During a rescue with good vision and upright travel a rescue team is capable of striking, in the less than two hours afforded for entry, a very small portion of the distance required. Thus, the breathing apparatus has been the primary determining factor in rescue team reach, not, most definitely, the actual working distances being achieved in contemporary mines and tunnels.

Rescue team members are capable of performing rescues under the present equipment limitations. The people involved in rescue are selected based on their ability to perform. The breathing apparatuses are selected based on their maximum usage or duration. The limiting factors for a rescue are severe and having only a four-hour apparatus available is both a godsend and a hindrance. It is a godsend because four hours is greater than three, and the extra time may be the difference between life and death. It is a hindrance because four hours is likely not enough time.

The specifications concerning the four-hour oxygen rebreathers revolves solely around the rescue team members and carries no information for those that we are trying to rescue, other than the self rescuers that are required to be in the mine or tunnel. On a rescue team’s best day, they are limited by the duration of modern breathing apparatus. Surprisingly, there are alternatives. OSHA limits supplied air systems to three hundred feet in length. That limitation appears to this author to be in part responsible for the problem.

Whether in mining or tunneling a supplied airline under pressure is a solution that is long overdue. An airline plug-in on the compressed air line every fifty feet (or at a more effective or efficient interval as determined by studies) is a much safer alternative for everyone concerned. This would allow the miner or tunneler to carry a lightweight facemask and hose in a sealed bag that when needed could be donned and used every 50 feet while exiting. It is this author’s opinion that the authorities having jurisdiction for the approval of such a system have lobbied to prevent an inline compressed air system (ILCAS) from becoming reality. If this is not true, than the ILCAS needs to be given its due respect. Very obviously an ILCAS air source would be a huge advantage to someone trying to exit a mine or tunnel.

It is this area that we need to focus on. Tunnels are not typically built with multiple levels (or tiers) but in many cases have only one entry and exit point, the shaft. Horizontal distances in excess of seven miles long are not unheard of. This has the very real potential of preventing the rescue team from getting within striking distance of the objective for rescue.

The lack of tiers, in this case, further hinders progress as it eliminates the option of bypassing a problem area via a different level. While fans are reversible, directional ventilation used in tunnels means that a fresh air base concept is questionable at best if you are entering with air in your face. The guarantee of the fresh air base behind you is suspect at best if the tunnel is on positive pressure ventilation. It means that the contaminants are being forced towards the rescue team as they are entering. This in fact eliminates the ability to ensure fresh air behind the entering rescue team. Having worked in this industry and participated in numerous tunnel rescues since 1982, my recommendation is the following: all headings, haulage ways and working areas should be supplied with breathable, filtered, compressed air piping.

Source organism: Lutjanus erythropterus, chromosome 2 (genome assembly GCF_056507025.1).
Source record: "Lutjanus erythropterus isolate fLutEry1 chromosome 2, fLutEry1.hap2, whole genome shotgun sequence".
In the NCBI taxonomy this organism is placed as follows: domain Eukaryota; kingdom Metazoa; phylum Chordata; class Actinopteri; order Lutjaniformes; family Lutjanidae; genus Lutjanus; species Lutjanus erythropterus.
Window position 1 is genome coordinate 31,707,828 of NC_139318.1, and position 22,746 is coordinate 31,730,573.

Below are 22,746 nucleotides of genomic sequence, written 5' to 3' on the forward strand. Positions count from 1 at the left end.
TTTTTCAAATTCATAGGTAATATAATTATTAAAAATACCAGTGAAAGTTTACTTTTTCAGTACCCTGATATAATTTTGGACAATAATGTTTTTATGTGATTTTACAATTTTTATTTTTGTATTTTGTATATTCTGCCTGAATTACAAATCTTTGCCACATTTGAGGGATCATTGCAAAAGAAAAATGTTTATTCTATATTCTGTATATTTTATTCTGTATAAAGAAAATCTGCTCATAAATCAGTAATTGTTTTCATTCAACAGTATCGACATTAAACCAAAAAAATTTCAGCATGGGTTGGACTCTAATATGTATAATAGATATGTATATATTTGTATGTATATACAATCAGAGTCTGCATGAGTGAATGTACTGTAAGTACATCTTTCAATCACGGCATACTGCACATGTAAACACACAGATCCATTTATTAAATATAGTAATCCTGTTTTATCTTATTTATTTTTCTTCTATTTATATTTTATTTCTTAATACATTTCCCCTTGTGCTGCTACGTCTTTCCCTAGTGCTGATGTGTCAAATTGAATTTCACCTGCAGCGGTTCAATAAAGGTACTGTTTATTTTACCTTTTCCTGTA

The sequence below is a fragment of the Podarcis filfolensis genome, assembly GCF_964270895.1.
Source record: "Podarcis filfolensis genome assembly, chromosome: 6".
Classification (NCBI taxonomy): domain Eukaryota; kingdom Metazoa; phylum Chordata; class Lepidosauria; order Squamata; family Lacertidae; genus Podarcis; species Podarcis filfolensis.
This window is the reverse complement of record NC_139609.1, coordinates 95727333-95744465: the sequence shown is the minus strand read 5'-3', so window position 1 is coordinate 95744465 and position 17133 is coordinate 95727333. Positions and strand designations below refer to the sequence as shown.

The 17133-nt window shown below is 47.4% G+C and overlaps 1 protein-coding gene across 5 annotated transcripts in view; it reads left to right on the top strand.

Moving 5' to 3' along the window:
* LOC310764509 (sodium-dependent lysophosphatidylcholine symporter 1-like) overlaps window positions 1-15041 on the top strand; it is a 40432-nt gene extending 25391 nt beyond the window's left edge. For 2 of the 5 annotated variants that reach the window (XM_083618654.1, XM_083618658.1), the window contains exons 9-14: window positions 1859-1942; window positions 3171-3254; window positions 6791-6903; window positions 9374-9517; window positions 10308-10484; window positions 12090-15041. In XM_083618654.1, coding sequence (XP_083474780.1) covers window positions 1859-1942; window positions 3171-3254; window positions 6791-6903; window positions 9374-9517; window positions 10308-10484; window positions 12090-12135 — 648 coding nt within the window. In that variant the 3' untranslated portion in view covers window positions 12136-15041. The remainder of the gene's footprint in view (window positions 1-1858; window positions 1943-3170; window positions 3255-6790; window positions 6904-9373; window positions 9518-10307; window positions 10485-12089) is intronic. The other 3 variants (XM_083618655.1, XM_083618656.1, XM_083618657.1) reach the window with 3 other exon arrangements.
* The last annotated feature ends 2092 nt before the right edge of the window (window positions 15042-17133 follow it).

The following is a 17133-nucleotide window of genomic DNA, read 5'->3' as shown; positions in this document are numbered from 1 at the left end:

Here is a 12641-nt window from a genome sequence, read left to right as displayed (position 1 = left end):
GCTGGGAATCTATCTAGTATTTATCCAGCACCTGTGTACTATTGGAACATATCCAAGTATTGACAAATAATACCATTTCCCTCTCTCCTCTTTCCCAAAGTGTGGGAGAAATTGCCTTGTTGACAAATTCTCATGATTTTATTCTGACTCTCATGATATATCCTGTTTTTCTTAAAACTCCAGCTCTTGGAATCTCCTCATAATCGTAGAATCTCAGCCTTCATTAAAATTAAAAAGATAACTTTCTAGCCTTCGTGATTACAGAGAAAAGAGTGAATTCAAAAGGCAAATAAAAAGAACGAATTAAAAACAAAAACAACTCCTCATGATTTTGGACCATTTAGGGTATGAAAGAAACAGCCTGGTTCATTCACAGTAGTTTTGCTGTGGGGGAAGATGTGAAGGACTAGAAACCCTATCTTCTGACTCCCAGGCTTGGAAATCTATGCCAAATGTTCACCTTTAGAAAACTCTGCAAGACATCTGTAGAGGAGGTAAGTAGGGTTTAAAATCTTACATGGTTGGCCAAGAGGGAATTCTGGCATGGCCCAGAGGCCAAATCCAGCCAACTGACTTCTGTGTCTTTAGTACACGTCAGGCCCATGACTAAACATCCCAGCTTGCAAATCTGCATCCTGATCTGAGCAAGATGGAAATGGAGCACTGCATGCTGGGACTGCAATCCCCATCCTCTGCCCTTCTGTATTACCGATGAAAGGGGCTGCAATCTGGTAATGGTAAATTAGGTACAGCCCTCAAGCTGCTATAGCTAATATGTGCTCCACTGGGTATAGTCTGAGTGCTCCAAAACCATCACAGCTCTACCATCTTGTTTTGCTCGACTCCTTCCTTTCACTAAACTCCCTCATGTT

Realize that compressed air lines work well over great distances. Air used in this system would need to be filtered to ensure that is free of oil, contaminants, and other particulate matter. The compressed air piping system also would protect the rescuers in the event of mask failure as they still would have a means of self-rescue attached to their belt, acting in this case as a secondary, or redundant means of self-rescue.

Equal weight needs to be given to tunnelers and miners when exiting as is given to the rescuers entering. If the concern is truly to rescue the trapped victims, the OSHA limitation of 300 feet and other self-rescue equipment available for use by those that would be trapped demands more attention. The inline compressed air rescue system concept is long overdue and should no longer be lobbied out of the application process. It does not eliminate the need for four-hour oxygen rebreathers; the inline rescue system requires the trapped or escaping member to be conscious and interacting with the system.

Those who are incapacitated would still require rescue. There is a fundamental need to evaluate the present engineering of today’s rescue equipment. There is much to be gained by enhancing both the entrapped victims’ and the rescuers’ respiratory protection. Every step a miner or tunneler takes towards the exit is worth four steps of the entering rescue team.